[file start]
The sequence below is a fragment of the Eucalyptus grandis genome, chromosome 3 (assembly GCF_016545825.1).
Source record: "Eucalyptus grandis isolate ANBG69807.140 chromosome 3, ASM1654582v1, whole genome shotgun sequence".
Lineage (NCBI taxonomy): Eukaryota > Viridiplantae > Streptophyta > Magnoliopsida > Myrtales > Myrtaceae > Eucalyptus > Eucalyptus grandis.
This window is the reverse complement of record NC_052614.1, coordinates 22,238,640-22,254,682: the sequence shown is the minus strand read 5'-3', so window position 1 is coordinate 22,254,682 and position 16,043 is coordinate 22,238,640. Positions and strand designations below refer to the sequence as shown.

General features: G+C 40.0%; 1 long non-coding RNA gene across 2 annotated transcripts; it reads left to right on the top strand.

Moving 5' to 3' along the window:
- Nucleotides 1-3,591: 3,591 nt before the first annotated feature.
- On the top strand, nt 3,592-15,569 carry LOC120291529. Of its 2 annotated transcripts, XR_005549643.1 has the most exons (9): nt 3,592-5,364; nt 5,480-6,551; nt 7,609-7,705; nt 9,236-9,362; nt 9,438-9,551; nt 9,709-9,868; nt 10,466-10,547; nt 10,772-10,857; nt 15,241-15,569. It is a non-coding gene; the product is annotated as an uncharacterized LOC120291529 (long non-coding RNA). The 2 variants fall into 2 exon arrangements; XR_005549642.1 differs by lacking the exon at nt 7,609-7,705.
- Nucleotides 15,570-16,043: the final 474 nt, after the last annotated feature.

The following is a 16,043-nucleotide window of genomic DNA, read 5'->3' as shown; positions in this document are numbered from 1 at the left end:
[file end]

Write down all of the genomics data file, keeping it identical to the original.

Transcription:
The sequence below is a fragment of the Eucalyptus grandis genome, chromosome 3 (assembly GCF_016545825.1).
Source record: "Eucalyptus grandis isolate ANBG69807.140 chromosome 3, ASM1654582v1, whole genome shotgun sequence".
Lineage (NCBI taxonomy): Eukaryota > Viridiplantae > Streptophyta > Magnoliopsida > Myrtales > Myrtaceae > Eucalyptus > Eucalyptus grandis.
This window is the reverse complement of record NC_052614.1, coordinates 22,238,640-22,254,682: the sequence shown is the minus strand read 5'-3', so window position 1 is coordinate 22,254,682 and position 16,043 is coordinate 22,238,640. Positions and strand designations below refer to the sequence as shown.

General features: G+C 40.0%; 1 long non-coding RNA gene across 2 annotated transcripts; it reads left to right on the top strand.

Moving 5' to 3' along the window:
- Nucleotides 1-3,591: 3,591 nt before the first annotated feature.
- On the top strand, nt 3,592-15,569 carry LOC120291529. Of its 2 annotated transcripts, XR_005549643.1 has the most exons (9): nt 3,592-5,364; nt 5,480-6,551; nt 7,609-7,705; nt 9,236-9,362; nt 9,438-9,551; nt 9,709-9,868; nt 10,466-10,547; nt 10,772-10,857; nt 15,241-15,569. It is a non-coding gene; the product is annotated as an uncharacterized LOC120291529 (long non-coding RNA). The 2 variants fall into 2 exon arrangements; XR_005549642.1 differs by lacking the exon at nt 7,609-7,705.
- Nucleotides 15,570-16,043: the final 474 nt, after the last annotated feature.

The following is a 16,043-nucleotide window of genomic DNA, read 5'->3' as shown; positions in this document are numbered from 1 at the left end: